I work at the Harkness Center for Dance Injuries, a non-profit organization which is part of the NYU Langone Medical Center in New York City. We have several service areas including research, education and clinical care of dancer patients. The Athletic Trainers (ATs) in my department, me included, are skilled within all of these areas. We work with our dance companies to provide on-site care at the company studios, much like a traditional athletic training setting. We also provide educational workshops to dancers, dance teachers and healthcare providers. Our ATs are also an integral part of our research initiatives, authoring or co-authoring publications in dance medicine and serving as investigators on center-wide research studies.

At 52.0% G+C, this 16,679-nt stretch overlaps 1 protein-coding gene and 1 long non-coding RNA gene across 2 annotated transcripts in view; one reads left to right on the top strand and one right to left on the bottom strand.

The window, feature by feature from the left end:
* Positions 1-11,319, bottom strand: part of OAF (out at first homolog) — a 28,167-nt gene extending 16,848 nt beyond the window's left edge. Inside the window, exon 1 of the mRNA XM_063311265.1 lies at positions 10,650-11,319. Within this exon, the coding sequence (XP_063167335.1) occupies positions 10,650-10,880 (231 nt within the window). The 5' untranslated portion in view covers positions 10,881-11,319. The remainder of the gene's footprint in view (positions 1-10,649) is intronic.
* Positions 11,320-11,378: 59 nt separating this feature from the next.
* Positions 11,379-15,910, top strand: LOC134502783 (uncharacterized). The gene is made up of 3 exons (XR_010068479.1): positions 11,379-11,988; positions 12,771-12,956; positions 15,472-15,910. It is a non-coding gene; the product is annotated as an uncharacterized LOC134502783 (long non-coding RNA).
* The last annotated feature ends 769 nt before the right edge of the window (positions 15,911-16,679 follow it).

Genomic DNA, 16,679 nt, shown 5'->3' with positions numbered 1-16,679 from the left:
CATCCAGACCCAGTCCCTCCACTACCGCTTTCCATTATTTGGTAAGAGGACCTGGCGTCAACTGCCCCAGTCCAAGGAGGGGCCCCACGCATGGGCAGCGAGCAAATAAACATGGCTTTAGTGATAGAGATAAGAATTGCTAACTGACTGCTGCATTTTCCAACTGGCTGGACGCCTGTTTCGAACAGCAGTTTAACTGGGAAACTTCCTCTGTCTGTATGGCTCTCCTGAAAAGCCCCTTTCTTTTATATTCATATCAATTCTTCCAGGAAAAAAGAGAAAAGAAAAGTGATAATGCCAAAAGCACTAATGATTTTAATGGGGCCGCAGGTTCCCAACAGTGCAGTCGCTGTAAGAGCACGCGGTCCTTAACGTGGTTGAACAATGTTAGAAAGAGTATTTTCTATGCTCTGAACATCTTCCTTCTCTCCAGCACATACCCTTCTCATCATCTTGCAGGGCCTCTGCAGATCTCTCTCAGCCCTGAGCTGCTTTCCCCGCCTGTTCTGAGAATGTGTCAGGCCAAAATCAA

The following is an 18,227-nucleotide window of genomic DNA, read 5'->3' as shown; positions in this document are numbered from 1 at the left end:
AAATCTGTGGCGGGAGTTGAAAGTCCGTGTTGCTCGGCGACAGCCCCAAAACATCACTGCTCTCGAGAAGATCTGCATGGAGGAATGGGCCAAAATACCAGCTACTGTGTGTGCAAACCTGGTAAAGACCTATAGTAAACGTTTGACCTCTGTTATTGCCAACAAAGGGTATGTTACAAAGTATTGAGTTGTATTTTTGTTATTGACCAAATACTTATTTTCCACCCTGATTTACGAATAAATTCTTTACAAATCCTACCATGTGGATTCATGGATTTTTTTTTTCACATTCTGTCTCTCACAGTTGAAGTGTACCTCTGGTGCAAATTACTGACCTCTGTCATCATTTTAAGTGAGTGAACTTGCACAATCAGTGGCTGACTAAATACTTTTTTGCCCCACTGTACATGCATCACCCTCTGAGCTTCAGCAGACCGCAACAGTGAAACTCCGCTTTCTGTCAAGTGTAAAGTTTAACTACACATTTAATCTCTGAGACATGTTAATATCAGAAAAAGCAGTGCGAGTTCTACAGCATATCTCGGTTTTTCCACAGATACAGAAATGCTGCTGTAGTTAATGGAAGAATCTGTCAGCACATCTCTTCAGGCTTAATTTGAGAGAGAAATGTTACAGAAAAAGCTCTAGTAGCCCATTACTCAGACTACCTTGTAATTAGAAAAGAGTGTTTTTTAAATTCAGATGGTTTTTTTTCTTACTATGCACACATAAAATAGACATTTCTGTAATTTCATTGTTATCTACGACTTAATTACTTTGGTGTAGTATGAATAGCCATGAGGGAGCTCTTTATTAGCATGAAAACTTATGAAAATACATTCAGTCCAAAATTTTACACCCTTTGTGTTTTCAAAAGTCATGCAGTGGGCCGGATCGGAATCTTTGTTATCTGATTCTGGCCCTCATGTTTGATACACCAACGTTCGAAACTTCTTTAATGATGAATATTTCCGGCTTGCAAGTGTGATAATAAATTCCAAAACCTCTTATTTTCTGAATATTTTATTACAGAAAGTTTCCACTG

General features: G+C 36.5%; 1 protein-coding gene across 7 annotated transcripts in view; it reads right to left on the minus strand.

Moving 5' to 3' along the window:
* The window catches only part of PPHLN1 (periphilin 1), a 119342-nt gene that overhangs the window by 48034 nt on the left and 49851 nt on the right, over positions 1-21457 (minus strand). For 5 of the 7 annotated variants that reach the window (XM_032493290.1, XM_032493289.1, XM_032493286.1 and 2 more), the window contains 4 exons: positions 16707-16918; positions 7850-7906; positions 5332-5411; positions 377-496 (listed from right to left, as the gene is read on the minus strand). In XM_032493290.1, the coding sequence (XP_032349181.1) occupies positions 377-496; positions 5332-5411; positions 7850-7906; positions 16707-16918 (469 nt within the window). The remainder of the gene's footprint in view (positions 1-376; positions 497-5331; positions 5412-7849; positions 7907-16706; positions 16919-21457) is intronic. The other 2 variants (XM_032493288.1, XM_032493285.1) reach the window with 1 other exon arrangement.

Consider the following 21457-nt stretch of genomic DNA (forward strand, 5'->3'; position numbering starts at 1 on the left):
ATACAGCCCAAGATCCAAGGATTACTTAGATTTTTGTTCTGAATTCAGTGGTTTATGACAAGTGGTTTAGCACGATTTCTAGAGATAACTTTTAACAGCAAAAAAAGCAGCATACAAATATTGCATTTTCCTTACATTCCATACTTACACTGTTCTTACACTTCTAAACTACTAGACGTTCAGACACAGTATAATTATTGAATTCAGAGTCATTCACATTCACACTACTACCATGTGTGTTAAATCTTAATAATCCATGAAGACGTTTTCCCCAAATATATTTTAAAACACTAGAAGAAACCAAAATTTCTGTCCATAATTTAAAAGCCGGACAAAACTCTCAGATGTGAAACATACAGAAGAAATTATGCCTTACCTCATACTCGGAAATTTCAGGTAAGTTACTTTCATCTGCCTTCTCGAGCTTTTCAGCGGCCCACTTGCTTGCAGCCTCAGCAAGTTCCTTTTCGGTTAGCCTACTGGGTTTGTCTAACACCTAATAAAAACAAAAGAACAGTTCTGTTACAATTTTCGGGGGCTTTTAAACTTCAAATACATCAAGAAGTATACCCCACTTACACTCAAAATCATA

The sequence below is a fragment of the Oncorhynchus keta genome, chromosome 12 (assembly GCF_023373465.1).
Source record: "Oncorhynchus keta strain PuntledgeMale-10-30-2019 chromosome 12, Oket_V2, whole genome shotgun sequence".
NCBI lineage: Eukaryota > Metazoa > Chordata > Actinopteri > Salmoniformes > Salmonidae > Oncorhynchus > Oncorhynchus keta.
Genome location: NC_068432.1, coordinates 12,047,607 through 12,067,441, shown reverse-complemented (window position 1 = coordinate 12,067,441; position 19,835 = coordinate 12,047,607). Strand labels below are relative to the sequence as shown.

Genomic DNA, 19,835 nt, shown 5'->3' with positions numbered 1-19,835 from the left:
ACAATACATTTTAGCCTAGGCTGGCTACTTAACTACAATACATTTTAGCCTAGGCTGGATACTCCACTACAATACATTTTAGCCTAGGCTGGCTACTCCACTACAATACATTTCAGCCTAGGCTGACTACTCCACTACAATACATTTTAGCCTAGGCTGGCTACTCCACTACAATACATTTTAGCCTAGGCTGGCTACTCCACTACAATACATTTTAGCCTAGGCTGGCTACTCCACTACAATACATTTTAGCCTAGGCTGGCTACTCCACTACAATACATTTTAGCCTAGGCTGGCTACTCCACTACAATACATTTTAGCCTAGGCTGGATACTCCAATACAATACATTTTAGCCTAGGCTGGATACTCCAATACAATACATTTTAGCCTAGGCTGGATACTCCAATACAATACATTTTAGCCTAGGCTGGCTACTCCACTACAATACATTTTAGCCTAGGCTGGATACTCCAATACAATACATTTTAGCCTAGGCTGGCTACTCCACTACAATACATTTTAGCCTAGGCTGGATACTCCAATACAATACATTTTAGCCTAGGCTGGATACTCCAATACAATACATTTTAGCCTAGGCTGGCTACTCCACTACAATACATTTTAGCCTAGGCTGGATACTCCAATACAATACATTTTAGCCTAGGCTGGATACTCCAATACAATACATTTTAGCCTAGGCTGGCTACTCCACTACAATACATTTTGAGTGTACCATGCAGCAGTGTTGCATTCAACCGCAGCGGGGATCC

In my current role as Program Manager, I am doing more administrative work now than clinical work. I oversee all service areas of the Harkness Center to ensure our patients are receiving the best possible care. I also ensure our employees are working in a safe and enjoyable workplace, and that the department is in compliance with all of the various state and federal guidelines governing medical practices.

How long have you worked in this setting?

I just celebrated my 10th anniversary at the Harkness Center for Dance Injuries. I have been in my new position of Program Manager for the last 8 months. Prior to that, I held the title Clinical Specialist.

Describe your typical day:

That’s a tough one! Every day is different, which is one of the things I love about this job. In one week, I can be in several different places, doing very different things.